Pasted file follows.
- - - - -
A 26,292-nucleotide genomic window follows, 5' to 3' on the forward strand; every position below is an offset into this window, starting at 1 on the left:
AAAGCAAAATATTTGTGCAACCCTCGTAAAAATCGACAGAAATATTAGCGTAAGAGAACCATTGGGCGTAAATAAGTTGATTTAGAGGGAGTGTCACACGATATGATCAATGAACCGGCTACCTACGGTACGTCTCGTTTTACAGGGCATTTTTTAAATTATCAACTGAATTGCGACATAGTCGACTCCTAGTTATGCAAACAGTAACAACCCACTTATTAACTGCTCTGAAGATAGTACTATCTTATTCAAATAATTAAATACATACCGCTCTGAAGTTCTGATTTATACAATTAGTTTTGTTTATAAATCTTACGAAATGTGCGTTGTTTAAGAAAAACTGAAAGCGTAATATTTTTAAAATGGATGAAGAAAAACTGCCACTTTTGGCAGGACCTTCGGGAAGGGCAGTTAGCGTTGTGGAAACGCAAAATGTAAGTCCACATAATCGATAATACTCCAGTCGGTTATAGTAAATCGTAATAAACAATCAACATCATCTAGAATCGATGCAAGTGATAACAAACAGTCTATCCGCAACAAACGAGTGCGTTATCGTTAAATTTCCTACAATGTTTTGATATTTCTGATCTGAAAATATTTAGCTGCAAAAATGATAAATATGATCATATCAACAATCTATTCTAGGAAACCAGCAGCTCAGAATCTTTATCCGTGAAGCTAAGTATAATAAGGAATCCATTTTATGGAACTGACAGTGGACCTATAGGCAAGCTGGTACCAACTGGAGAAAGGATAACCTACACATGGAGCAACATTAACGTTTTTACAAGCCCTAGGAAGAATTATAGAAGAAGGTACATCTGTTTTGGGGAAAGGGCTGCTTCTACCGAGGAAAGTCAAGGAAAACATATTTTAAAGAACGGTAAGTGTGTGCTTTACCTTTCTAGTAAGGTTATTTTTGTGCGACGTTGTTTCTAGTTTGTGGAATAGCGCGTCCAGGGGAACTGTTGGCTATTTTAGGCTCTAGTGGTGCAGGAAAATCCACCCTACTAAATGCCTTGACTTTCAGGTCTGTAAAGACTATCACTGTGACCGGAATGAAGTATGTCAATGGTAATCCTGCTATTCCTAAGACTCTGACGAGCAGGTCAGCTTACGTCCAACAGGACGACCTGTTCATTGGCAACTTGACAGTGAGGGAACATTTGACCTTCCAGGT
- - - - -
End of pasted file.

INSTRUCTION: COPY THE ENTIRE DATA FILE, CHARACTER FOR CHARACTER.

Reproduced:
A 26,292-nucleotide genomic window follows, 5' to 3' on the forward strand; every position below is an offset into this window, starting at 1 on the left:
AAAGCAAAATATTTGTGCAACCCTCGTAAAAATCGACAGAAATATTAGCGTAAGAGAACCATTGGGCGTAAATAAGTTGATTTAGAGGGAGTGTCACACGATATGATCAATGAACCGGCTACCTACGGTACGTCTCGTTTTACAGGGCATTTTTTAAATTATCAACTGAATTGCGACATAGTCGACTCCTAGTTATGCAAACAGTAACAACCCACTTATTAACTGCTCTGAAGATAGTACTATCTTATTCAAATAATTAAATACATACCGCTCTGAAGTTCTGATTTATACAATTAGTTTTGTTTATAAATCTTACGAAATGTGCGTTGTTTAAGAAAAACTGAAAGCGTAATATTTTTAAAATGGATGAAGAAAAACTGCCACTTTTGGCAGGACCTTCGGGAAGGGCAGTTAGCGTTGTGGAAACGCAAAATGTAAGTCCACATAATCGATAATACTCCAGTCGGTTATAGTAAATCGTAATAAACAATCAACATCATCTAGAATCGATGCAAGTGATAACAAACAGTCTATCCGCAACAAACGAGTGCGTTATCGTTAAATTTCCTACAATGTTTTGATATTTCTGATCTGAAAATATTTAGCTGCAAAAATGATAAATATGATCATATCAACAATCTATTCTAGGAAACCAGCAGCTCAGAATCTTTATCCGTGAAGCTAAGTATAATAAGGAATCCATTTTATGGAACTGACAGTGGACCTATAGGCAAGCTGGTACCAACTGGAGAAAGGATAACCTACACATGGAGCAACATTAACGTTTTTACAAGCCCTAGGAAGAATTATAGAAGAAGGTACATCTGTTTTGGGGAAAGGGCTGCTTCTACCGAGGAAAGTCAAGGAAAACATATTTTAAAGAACGGTAAGTGTGTGCTTTACCTTTCTAGTAAGGTTATTTTTGTGCGACGTTGTTTCTAGTTTGTGGAATAGCGCGTCCAGGGGAACTGTTGGCTATTTTAGGCTCTAGTGGTGCAGGAAAATCCACCCTACTAAATGCCTTGACTTTCAGGTCTGTAAAGACTATCACTGTGACCGGAATGAAGTATGTCAATGGTAATCCTGCTATTCCTAAGACTCTGACGAGCAGGTCAGCTTACGTCCAACAGGACGACCTGTTCATTGGCAACTTGACAGTGAGGGAACATTTGACCTTCCAGGT